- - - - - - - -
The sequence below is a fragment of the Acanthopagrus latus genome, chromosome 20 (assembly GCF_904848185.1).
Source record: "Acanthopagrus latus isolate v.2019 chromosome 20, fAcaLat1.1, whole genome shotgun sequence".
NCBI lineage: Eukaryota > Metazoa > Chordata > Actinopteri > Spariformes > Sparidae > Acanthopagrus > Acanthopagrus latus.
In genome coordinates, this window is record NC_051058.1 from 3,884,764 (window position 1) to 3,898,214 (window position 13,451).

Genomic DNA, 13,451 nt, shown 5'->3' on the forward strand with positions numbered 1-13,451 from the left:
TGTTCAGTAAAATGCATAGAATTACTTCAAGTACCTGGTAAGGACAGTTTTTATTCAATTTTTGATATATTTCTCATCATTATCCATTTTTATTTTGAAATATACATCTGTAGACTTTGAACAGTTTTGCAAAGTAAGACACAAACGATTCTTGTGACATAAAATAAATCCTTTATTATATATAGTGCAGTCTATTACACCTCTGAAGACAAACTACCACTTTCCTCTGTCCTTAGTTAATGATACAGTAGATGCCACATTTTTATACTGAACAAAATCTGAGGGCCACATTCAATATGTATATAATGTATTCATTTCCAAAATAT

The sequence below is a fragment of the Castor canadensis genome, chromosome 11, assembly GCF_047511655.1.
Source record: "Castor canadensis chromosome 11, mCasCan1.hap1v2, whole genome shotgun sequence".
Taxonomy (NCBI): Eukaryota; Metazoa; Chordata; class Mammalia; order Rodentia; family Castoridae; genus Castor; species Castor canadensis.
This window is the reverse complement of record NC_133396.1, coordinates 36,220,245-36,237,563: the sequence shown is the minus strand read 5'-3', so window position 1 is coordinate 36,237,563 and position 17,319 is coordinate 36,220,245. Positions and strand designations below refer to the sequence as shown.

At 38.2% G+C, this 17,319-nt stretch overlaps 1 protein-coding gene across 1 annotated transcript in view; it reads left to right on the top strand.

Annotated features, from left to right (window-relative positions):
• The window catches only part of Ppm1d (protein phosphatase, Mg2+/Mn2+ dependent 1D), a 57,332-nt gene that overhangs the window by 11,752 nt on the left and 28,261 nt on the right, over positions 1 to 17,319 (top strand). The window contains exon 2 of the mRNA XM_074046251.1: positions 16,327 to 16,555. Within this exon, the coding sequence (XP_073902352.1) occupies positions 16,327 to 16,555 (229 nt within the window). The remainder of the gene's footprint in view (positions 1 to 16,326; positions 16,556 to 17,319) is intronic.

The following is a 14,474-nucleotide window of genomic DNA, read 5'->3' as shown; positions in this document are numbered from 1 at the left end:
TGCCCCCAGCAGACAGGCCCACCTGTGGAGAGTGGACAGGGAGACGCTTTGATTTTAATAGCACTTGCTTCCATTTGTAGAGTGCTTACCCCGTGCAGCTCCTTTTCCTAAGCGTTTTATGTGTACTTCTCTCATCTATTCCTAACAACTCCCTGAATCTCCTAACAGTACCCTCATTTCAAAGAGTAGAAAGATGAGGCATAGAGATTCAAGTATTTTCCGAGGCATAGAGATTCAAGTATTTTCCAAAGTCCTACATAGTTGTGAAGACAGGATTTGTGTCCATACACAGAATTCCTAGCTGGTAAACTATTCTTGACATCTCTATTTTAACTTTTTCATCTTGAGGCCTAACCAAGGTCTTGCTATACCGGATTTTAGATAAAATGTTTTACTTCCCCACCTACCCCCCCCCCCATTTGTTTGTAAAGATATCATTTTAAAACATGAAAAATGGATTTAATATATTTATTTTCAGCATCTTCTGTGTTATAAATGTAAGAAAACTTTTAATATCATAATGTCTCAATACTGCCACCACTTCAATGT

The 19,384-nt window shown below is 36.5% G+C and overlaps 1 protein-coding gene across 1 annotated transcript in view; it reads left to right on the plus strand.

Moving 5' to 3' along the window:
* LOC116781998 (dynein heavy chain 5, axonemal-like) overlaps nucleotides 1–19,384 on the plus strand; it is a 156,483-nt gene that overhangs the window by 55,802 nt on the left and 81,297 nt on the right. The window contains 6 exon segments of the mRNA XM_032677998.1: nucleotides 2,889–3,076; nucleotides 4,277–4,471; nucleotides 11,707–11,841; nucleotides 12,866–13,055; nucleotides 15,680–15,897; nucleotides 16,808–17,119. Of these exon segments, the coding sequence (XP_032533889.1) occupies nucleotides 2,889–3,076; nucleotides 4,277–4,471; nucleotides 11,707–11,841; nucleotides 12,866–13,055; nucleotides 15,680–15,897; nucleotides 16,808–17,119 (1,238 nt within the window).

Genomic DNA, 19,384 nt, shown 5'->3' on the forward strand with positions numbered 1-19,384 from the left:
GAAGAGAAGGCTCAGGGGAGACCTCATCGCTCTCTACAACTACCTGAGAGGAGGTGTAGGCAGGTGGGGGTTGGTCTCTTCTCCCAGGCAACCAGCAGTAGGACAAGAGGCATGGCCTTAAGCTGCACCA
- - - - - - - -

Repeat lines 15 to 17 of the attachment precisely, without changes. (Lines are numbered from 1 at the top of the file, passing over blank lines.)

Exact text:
TGCCCCCAGCAGACAGGCCCACCTGTGGAGAGTGGACAGGGAGACGCTTTGATTTTAATAGCACTTGCTTCCATTTGTAGAGTGCTTACCCCGTGCAGCTCCTTTTCCTAAGCGTTTTATGTGTACTTCTCTCATCTATTCCTAACAACTCCCTGAATCTCCTAACAGTACCCTCATTTCAAAGAGTAGAAAGATGAGGCATAGAGATTCAAGTATTTTCCGAGGCATAGAGATTCAAGTATTTTCCAAAGTCCTACATAGTTGTGAAGACAGGATTTGTGTCCATACACAGAATTCCTAGCTGGTAAACTATTCTTGACATCTCTATTTTAACTTTTTCATCTTGAGGCCTAACCAAGGTCTTGCTATACCGGATTTTAGATAAAATGTTTTACTTCCCCACCTACCCCCCCCCCCATTTGTTTGTAAAGATATCATTTTAAAACATGAAAAATGGATTTAATATATTTATTTTCAGCATCTTCTGTGTTATAAATGTAAGAAAACTTTTAATATCATAATGTCTCAATACTGCCACCACTTCAATGT

The 19,384-nt window shown below is 36.5% G+C and overlaps 1 protein-coding gene across 1 annotated transcript in view; it reads left to right on the plus strand.

Moving 5' to 3' along the window: